We're in the midst of a self-imposed hiatus from writing new blog material, as we're busy hustling behind-the-scenes on our first full-length book. But rather than suffer through total radio silence, we thought it would be fun to periodically revisit old articles we've published over the years, many of which are no longer available online. The following, written by Melissa, originally appeared on the G Day Blog on February 17th, 2014.
We all love our daughters. We want them to grow up to be strong, independent women, capable of meeting every challenge head on. Not to be scared, not to doubt themselves and never to think there's something they can't do. Mothers are particularly aware of this, knowing firsthand what challenges await their girls as they go from being adorable little princesses and tomboys to awkward teenagers and young women. So why is it, when we want all these positive things for our girls, that we continue to focus on all the things they need to be afraid of?
There are veritable dangers out there that all kids need to be mindful of, but as I watch my daughter and her friends grow, I have become aware that there are a lot of other so-called dangers that perhaps we need to take a step back from. We need to realize that if we give them credit, our girls will prove that they are capable of taking responsibility for their own health and safety.
For our family, riding a bike is always in the forefront. My seven-year-old daughter has now been riding solo for almost three years, and doing so on the road for well over two. Each time we ride, I take the opportunity to teach her how to ride defensively, to be aware of the cars and pedestrians around her, and to always follow the rules of the road. While I have had my moments of panic, I have tried my hardest to not make riding a bike a terrifying experience for her. Because it isn't. I have been riding a bike since I was her age, and while I’ve always been aware of my fellow road users, since my own childhood, I have never felt that riding a bike was too dangerous. I instead, focus on the fact that what we are doing is very good for our health, keeping our bodies active and our hearts strong.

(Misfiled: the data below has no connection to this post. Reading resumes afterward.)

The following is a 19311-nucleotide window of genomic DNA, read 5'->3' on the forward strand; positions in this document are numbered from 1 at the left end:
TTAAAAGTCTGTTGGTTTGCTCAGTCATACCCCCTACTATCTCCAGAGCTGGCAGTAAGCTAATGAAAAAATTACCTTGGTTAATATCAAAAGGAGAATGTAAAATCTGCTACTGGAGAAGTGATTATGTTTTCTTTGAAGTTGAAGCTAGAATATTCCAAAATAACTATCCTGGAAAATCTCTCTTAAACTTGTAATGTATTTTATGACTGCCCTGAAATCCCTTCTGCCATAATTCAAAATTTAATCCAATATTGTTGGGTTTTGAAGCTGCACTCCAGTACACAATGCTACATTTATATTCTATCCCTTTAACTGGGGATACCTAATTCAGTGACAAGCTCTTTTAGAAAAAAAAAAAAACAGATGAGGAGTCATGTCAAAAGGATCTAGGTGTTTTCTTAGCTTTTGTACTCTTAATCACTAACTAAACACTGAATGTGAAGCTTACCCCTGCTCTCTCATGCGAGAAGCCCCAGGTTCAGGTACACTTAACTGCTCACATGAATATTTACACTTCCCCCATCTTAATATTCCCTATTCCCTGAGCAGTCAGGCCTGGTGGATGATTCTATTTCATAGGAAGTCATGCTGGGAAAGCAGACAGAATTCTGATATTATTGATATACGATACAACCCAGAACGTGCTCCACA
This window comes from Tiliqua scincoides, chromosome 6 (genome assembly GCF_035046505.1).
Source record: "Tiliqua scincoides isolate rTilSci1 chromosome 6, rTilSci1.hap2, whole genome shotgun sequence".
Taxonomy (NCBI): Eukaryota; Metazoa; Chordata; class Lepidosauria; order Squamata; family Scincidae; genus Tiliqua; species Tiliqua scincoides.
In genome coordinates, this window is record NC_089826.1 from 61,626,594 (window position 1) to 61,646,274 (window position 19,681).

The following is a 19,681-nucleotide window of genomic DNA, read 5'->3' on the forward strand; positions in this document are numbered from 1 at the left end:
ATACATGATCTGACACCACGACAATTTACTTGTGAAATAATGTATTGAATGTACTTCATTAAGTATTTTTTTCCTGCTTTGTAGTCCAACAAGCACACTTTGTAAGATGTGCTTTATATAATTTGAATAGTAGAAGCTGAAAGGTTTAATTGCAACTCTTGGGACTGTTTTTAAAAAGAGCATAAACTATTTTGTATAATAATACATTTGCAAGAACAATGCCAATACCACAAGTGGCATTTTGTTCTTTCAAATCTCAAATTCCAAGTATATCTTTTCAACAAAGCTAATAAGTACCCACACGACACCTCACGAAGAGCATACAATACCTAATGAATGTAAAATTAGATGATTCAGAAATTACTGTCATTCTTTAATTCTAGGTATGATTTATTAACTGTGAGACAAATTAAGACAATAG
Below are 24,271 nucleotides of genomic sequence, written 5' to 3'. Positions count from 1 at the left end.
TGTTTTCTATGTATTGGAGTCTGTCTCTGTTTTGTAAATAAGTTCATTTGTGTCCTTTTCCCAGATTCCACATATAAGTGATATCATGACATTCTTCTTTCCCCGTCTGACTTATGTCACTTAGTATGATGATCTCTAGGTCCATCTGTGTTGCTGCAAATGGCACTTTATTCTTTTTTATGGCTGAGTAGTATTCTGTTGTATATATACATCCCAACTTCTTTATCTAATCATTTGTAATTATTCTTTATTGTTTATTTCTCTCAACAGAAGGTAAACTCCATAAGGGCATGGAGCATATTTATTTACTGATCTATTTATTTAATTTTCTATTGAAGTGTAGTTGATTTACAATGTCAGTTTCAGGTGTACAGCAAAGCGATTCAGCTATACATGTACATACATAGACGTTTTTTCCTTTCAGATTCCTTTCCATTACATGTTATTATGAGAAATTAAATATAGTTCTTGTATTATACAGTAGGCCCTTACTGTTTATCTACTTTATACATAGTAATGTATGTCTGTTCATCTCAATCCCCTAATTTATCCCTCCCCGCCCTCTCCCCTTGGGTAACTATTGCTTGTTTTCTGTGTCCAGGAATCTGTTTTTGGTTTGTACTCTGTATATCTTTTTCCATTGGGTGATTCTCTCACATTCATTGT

A while back, I read a report discussing how by the age of 13 to 14, many young girls are likely to stop riding their bikes. One of the reasons they stop is because they are afraid of getting hurt while doing something physical. The thing they seem to forget is that riding a bike is so easy, and the chances that you will get hurt just riding to and from school or to meet a friend are very slim.
As our girls grow, it’s so important to help empower them so they are ready for their teenage years. Learning to ride a bike is the first step to gaining independence, and the act of riding a bike is the ultimate in freedom, creating so much joy for nearly every rider I know, young and old alike. For a child, they no longer have to hold their parent's hand while they're riding a bike, and only they can steer, slow down or stop their bike. If you think about it, that is a huge sense of responsibility for a child, and I know it makes them feel so proud that they are able to accomplish all this on their own.
Among the many reason to ride a bike, we don’t seem to talk enough about the health benefits to riding a bike. Having been a teenage girl once, I remember all too well the stress of worrying about how I looked; my hair, my skin, and of course, my weight. I did ride from time to time to get to school, but not nearly enough. Had I known back then that just 30 minutes a day would be the easiest way to stay fit, keep off any extra weight from stress eating, and the endorphins released from riding a bike would leave me feeling alive and happy, I likely would have done it almost daily.
Ladies out there, we all know we're strong enough to do just about anything. It's about time we start passing on that confidence to our girls. We need to stop teaching them that danger is waiting for them around every corner. All we're doing is raising our daughters to doubt themselves and their abilities. We need to teach them ways to stay healthy and safe in a way that is preparing them to be independent. For those with daughters that ride, we need to maintain that joy they feel as children all through their growing years, so that when they reach their teens, they keep riding because they know it's no more dangerous than walking to meet their friends, and in fact, a lot quicker and good for their health. The best way to start fostering that is keep riding with them, give them moments of independence, and share your joy on two wheels with them every chance you get!